Cases in which the condition is noted on entrance are, however, still governed by the presumption of aggravation contained in 38 U.S.C. § 1153 (as opposed to that applicable under 38 U.S.C. § 1111 where the complained of condition was not noted on entrance into service).  This statute provides that a pre-existing injury or disease will be considered to have been aggravated by active service where there is an increase in disability during such service, unless clear and unmistakable evidence shows that the increase in disability is due to the natural progress of the disease.  38 U.S.C. § 1153; 38 C.F.R. § 3.306.  In essence, the Veteran is bringing a claim for service connection for aggravation of his preexisting disorder, when that disorder is noted at service entrance.
Aggravation may not be conceded where the disability underwent no increase in severity during service on the basis of all the evidence of record pertaining to the manifestations of the disability prior to, during, and subsequent to service.  38 U.S.C. § 1153; 38 C.F.R. §§ 3.304, 3.306(b).  
A pre-existing disease or injury will be presumed to have been aggravated by service only if the evidence shows that the underlying disability underwent an increase in severity; the occurrence of symptoms, in the absence of an increase in the underlying severity, does not constitute aggravation of the disability.  See Davis v. Principi, 276 F.3d 1341, 1345 (Fed. Cir. 2002); 38 C.F.R. § 3.306(a).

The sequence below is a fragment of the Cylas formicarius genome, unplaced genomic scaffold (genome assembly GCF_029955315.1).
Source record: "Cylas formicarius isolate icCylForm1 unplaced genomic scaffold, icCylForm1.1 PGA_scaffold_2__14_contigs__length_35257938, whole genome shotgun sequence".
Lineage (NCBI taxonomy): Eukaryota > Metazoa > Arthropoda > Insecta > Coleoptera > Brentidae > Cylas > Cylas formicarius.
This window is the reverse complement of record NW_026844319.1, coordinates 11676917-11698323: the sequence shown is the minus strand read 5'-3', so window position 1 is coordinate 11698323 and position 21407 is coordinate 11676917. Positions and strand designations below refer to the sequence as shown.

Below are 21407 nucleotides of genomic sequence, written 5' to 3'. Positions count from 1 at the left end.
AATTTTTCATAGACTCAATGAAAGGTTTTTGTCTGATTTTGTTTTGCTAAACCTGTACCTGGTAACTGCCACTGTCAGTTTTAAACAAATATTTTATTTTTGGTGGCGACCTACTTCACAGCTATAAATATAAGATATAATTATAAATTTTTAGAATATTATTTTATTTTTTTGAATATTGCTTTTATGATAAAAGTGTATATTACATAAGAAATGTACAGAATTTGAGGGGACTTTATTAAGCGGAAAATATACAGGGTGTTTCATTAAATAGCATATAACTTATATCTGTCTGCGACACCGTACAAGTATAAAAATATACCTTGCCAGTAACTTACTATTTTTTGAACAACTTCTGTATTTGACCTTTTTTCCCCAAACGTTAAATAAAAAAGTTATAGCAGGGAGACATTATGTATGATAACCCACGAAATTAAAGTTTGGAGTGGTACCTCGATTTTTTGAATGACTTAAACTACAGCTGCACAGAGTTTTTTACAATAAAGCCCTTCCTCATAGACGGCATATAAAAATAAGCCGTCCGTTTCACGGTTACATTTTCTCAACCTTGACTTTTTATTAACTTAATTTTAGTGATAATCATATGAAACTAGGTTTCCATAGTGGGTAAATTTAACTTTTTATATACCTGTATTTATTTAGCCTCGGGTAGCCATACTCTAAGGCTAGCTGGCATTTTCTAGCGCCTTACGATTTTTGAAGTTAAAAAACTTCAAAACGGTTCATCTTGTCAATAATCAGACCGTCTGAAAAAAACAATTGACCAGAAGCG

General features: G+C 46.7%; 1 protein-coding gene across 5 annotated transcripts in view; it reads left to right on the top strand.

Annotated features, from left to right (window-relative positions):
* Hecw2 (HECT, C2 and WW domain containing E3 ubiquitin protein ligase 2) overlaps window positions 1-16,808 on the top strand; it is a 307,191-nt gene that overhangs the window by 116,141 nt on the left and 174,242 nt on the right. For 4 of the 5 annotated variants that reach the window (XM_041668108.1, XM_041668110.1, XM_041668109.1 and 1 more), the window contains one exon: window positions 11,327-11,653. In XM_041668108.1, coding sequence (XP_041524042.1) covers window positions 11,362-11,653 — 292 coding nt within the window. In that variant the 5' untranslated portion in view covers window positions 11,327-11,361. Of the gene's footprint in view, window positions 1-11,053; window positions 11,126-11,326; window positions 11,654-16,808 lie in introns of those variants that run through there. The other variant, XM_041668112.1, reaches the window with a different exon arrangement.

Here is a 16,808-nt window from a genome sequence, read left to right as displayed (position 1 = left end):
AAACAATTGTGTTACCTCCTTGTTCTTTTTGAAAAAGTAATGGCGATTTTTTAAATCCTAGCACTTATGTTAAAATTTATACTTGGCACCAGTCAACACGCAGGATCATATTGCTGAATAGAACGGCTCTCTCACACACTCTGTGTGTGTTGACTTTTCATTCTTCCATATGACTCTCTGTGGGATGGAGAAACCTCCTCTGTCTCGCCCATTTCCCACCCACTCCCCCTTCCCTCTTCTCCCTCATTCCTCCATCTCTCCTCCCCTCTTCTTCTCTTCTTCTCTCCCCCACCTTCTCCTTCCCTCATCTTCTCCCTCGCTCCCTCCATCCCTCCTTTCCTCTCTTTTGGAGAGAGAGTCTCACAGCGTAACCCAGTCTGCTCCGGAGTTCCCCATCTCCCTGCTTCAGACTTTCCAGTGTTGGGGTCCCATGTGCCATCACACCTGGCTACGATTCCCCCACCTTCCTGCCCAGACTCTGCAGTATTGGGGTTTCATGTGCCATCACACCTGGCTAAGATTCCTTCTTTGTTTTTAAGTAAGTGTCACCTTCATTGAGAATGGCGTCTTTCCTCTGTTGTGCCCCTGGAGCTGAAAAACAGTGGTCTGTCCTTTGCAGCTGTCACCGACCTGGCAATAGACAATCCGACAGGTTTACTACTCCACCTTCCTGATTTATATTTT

Here, the initial burden falls on the Veteran to establish an increase in the severity of the preexisting disability by a preponderance of the evidence standard. See Jensen v. Brown, 19 F.3d 1413, 1417 (Fed. Cir. 1994). VA may show a lack of aggravation by establishing with clear and unmistakable evidence that there was no increase in disability during service or that any increase in disability was due to the natural progress of the pre-existing condition.  Wagner v. Principi, 370 F.3d 1089, 1096 (Fed. Cir. 2004) (emphasis added).  See also Horn v. Shinseki, 25 Vet. App. 231, 235 (2012).  
Aggravation is characterized by an increase in the severity of a disability during service, and a finding of aggravation is not appropriate in cases where the evidence specifically shows that the increase is due to the natural progress of the disease.  Furthermore, temporary or intermittent flare-ups of a pre-existing disease during service are not sufficient to be considered aggravation of the disease unless the underlying condition, as contrasted to symptoms, worsens.  See Jensen v. Brown, 4 Vet. App. 304, 306-07 (1993); Hunt v. Derwinski, 1 Vet. App. 292 (1991).